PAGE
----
Sunday, 2 August 2020

A Life On-Line: going off-line, The Mikado in Gloucestershire, Voces8

St James' Church and some of the surviving buildings associated with Campden House
The view from the West Banqueting House
St James' Church and some of the surviving buildings associated with Campden House
This week was very much A Life Off-Line, as we spent a few days staying in the Landmark Trust's West Banqueting House in Chipping Campden, one of the few remains of the Jacobean Campden House which was destroyed during the Civil War. The two banqueting houses (West and East) are important survivals of the Jacobean penchant for such garden buildings where guests could repair to, to eat sweetmeats, whilst the main hall was being cleared after a meal. With no WiFi, we had a lovely few days very much off-line!

One delightful discovery during the trip was Batsford Arboretum. Now owned by a charitable foundation, the arboretum is in the grounds of Batsford House (still privately owned). The house was built in the 1890s by the Lord Redesdale, who created the original arboretum. Not only was Lord Redesdale the grandfather of the Mitford sisters (who were partly brought up at Batsford, which features in Nancy Mitford's novels), but Redesdale was something of an oriental expert. He worked in the diplomatic service and visited Japan, publishing Tales of Old Japan in 1871. He acted as a consultant in things Japanese when Gilbert and Sullivan were producing The Mikado in 1885. Redesdale included significant Japanese elements in the gardens at Batsford, and whilst much of his work was lost after the Second World War, you can still see some Japanese-inspired elements, a fragile link with The Mikado.

Voces8's Live from London festival started on Saturday 1 August, with a live concert by the ensemble streamed from its Gresham Centre in London. The first of a planned series of live-streamed concerts from major ensembles such as I Fagiolini, the Sixteen and Stile Antico. For this first concert, Voces8 gave us a programme which moved from Orlando Gibbons' Drop, drop slow tears and Arvo Part's The Deer's Cry, through some of Hubert Parry's Songs of Farewell and Jonathan Dove's Vertue, to madrigals by Monteverdi, the world premiere of Swedish composer Marten Jansson's An Elemental Elegy and music by Paul Smith and Stephen Paulus. It was a fascinating and enterprising programme, encompassing music for vocal consort as well as works for larger scale choir, all sung with Voces8's superb musicality and incredibly fine ear. I am always fascinated by the way that the group can take works like Parry's Songs of Farewell, written for a larger choir, and make them work with a vocal consort bringing an intimacy and intensity to the music. Jansson's new work was a striking and intense piece, and all the contemporary music in the programme formed a fascinating sample of different attitudes to tonality in contemporary music.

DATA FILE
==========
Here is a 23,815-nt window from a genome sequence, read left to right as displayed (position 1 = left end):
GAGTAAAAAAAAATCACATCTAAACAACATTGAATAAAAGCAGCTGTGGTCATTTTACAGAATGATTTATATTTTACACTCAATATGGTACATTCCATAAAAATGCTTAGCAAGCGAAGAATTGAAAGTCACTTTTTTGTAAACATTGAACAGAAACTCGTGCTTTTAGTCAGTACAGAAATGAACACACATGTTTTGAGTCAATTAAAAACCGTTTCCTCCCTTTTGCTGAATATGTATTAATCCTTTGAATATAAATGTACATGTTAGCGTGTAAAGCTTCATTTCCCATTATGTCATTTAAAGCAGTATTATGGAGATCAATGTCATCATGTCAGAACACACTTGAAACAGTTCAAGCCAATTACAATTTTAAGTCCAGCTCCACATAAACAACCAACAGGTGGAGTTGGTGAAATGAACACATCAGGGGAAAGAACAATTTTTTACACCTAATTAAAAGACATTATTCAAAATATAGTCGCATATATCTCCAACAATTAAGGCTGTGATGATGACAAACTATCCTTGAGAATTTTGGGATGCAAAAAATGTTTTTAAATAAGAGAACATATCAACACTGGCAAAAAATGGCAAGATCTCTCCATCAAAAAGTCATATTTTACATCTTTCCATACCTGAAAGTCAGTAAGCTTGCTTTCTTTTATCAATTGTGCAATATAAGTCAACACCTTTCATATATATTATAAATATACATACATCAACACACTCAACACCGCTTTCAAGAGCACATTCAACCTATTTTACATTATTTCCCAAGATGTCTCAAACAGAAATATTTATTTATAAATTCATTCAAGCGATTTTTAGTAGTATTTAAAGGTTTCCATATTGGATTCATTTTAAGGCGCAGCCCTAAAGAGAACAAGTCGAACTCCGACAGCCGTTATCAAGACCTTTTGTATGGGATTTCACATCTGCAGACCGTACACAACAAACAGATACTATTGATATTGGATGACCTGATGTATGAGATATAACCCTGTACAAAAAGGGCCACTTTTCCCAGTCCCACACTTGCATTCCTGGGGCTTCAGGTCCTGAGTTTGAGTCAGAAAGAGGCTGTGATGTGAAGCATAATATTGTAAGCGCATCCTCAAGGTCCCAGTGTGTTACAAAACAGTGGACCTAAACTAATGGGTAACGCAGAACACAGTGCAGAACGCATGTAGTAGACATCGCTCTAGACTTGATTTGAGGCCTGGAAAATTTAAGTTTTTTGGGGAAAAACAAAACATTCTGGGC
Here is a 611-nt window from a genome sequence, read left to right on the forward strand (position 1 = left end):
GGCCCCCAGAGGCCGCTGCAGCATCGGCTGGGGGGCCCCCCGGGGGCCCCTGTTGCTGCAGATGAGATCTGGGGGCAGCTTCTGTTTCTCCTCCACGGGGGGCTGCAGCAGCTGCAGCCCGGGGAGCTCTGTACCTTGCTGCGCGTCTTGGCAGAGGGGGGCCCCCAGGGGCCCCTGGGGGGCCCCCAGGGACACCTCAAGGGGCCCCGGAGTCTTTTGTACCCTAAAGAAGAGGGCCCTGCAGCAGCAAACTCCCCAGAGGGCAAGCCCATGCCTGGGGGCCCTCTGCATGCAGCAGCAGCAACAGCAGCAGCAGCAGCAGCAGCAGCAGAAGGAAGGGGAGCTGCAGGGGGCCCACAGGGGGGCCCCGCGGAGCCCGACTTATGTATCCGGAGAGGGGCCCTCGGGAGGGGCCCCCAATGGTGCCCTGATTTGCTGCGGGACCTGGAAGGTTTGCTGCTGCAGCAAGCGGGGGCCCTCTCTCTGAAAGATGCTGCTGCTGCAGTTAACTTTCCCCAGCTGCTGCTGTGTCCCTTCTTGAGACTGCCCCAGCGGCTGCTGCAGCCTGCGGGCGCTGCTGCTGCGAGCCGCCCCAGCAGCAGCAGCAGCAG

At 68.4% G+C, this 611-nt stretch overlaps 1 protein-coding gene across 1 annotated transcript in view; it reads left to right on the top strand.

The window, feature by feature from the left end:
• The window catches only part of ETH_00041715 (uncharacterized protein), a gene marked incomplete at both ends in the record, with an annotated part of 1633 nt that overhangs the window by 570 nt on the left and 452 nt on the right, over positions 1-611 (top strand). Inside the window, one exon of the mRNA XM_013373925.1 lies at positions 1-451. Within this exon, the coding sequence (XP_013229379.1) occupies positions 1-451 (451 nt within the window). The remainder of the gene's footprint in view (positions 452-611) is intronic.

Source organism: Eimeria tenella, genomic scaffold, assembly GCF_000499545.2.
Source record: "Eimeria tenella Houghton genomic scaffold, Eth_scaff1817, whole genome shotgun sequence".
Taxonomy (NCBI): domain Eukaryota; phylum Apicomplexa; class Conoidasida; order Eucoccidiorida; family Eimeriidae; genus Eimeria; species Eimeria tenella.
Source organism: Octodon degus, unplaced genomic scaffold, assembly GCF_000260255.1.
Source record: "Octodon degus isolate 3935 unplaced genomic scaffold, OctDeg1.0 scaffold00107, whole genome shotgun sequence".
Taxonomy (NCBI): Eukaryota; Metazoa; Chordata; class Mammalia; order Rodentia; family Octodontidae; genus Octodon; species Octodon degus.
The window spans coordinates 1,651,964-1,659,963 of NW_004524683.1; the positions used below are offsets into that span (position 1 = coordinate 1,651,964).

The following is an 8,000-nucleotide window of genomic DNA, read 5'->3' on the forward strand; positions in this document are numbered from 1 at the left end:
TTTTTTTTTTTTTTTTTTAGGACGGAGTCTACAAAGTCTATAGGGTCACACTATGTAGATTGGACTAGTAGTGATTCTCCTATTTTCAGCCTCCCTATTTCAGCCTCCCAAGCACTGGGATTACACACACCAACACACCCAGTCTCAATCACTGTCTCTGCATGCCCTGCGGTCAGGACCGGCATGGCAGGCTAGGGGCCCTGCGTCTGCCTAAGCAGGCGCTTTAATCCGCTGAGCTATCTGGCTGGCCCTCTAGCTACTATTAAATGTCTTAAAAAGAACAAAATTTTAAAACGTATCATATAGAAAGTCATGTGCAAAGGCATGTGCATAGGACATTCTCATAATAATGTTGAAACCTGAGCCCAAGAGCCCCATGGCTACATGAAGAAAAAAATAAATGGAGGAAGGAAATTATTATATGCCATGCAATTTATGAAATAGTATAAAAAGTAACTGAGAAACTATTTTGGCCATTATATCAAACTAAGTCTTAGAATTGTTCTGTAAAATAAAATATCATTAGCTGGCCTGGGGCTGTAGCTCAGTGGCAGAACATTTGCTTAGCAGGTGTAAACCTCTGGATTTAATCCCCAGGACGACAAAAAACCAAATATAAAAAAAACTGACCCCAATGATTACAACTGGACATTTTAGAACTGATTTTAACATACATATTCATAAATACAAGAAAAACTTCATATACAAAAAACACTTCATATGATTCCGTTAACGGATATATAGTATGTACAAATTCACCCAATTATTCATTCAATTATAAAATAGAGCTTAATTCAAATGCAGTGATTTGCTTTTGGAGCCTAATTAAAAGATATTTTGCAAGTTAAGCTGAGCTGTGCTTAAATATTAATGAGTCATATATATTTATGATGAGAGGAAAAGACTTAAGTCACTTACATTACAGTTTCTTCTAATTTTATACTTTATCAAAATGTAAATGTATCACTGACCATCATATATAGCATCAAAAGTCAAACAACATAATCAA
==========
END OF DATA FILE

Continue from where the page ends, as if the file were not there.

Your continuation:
Longborough Opera should have been busy with its season, and to give us a taste of what we were missing, baritone Kieran Rayner and pianist Gamal Khamis recorded the Forester's 'My, what a beauty' from Janacek's The Cunning Little Vixen [YouTube]

Opera podcasts continue to pop up from our opera companies, with the latest instalment of Opera North's Thinking About Opera, 'Carnivalesque' in which Professor Alan O'Leary talks to tenor Daniel Norman about humour in opera and its licence to release us from moral codes and social conventions. And the podcast comes with a warning that it features 'frank discussion of bodily functions'! [SoundCloud].

Over at Welsh National Opera, Gareth Jones' The O Word turned its spotlight on critics, asking why we needed a critical voice, with a discussion featuring Rupert Christiansen (The Telegraph), Steph Power (The Stage, and Opera Now), Diana Parkes and Nicola Heywood-Thomas (BBC Radio Wales). Inevitably, the depredations of the current crisis come up, but not all is doom and gloom. And I was rather tickled by the quote from the discussion, used as a header in WNO's email about the episode 'Barber of Seville is a dreadful opera and I’m fed up of Tosca!' [BuzzSprout]

Steven Devine and Kate Semmens are back with another of their delightful songs considering our current situation, this one is Covid Conundrum [YouTube]

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